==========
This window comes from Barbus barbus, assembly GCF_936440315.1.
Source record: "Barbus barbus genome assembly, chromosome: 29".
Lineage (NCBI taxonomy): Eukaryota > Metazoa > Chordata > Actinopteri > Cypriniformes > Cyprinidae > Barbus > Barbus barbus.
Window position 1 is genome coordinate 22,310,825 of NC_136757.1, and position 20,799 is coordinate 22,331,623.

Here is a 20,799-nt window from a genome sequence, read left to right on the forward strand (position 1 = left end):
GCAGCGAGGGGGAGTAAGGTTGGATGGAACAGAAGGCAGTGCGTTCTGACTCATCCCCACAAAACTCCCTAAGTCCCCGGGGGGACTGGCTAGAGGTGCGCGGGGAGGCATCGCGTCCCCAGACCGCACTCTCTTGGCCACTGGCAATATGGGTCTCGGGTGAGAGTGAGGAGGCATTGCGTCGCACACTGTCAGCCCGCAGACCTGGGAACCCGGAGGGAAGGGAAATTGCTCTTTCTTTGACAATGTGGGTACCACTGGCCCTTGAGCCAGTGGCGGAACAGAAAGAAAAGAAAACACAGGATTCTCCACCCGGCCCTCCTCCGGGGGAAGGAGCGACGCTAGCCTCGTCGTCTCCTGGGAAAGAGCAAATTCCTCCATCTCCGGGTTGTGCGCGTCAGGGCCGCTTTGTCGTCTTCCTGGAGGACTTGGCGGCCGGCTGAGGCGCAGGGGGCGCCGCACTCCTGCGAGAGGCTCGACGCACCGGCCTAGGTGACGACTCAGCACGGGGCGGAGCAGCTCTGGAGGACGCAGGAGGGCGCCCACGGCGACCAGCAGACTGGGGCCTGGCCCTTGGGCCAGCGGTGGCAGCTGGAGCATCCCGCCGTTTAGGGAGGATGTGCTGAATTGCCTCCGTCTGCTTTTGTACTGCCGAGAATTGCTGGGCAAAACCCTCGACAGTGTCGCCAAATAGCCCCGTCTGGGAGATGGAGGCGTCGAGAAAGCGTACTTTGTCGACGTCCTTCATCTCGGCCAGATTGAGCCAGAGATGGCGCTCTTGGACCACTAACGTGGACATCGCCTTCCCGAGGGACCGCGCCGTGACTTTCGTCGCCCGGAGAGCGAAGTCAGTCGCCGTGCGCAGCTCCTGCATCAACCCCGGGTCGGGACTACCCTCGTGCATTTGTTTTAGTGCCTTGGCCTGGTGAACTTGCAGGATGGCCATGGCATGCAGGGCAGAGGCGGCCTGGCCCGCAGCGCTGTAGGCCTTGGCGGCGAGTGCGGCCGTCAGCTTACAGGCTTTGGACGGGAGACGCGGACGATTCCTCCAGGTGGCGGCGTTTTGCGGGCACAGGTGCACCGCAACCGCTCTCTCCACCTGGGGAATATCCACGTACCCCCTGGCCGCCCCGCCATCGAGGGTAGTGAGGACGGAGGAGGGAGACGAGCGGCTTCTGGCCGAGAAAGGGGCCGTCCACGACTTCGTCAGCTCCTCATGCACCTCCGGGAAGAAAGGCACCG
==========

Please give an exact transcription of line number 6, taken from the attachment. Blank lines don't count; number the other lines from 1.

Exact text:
GCAGCGAGGGGGAGTAAGGTTGGATGGAACAGAAGGCAGTGCGTTCTGACTCATCCCCACAAAACTCCCTAAGTCCCCGGGGGGACTGGCTAGAGGTGCGCGGGGAGGCATCGCGTCCCCAGACCGCACTCTCTTGGCCACTGGCAATATGGGTCTCGGGTGAGAGTGAGGAGGCATTGCGTCGCACACTGTCAGCCCGCAGACCTGGGAACCCGGAGGGAAGGGAAATTGCTCTTTCTTTGACAATGTGGGTACCACTGGCCCTTGAGCCAGTGGCGGAACAGAAAGAAAAGAAAACACAGGATTCTCCACCCGGCCCTCCTCCGGGGGAAGGAGCGACGCTAGCCTCGTCGTCTCCTGGGAAAGAGCAAATTCCTCCATCTCCGGGTTGTGCGCGTCAGGGCCGCTTTGTCGTCTTCCTGGAGGACTTGGCGGCCGGCTGAGGCGCAGGGGGCGCCGCACTCCTGCGAGAGGCTCGACGCACCGGCCTAGGTGACGACTCAGCACGGGGCGGAGCAGCTCTGGAGGACGCAGGAGGGCGCCCACGGCGACCAGCAGACTGGGGCCTGGCCCTTGGGCCAGCGGTGGCAGCTGGAGCATCCCGCCGTTTAGGGAGGATGTGCTGAATTGCCTCCGTCTGCTTTTGTACTGCCGAGAATTGCTGGGCAAAACCCTCGACAGTGTCGCCAAATAGCCCCGTCTGGGAGATGGAGGCGTCGAGAAAGCGTACTTTGTCGACGTCCTTCATCTCGGCCAGATTGAGCCAGAGATGGCGCTCTTGGACCACTAACGTGGACATCGCCTTCCCGAGGGACCGCGCCGTGACTTTCGTCGCCCGGAGAGCGAAGTCAGTCGCCGTGCGCAGCTCCTGCATCAACCCCGGGTCGGGACTACCCTCGTGCATTTGTTTTAGTGCCTTGGCCTGGTGAACTTGCAGGATGGCCATGGCATGCAGGGCAGAGGCGGCCTGGCCCGCAGCGCTGTAGGCCTTGGCGGCGAGTGCGGCCGTCAGCTTACAGGCTTTGGACGGGAGACGCGGACGATTCCTCCAGGTGGCGGCGTTTTGCGGGCACAGGTGCACCGCAACCGCTCTCTCCACCTGGGGAATATCCACGTACCCCCTGGCCGCCCCGCCATCGAGGGTAGTGAGGACGGAGGAGGGAGACGAGCGGCTTCTGGCCGAGAAAGGGGCCGTCCACGACTTCGTCAGCTCCTCATGCACCTCCGGGAAGAAAGGCACCG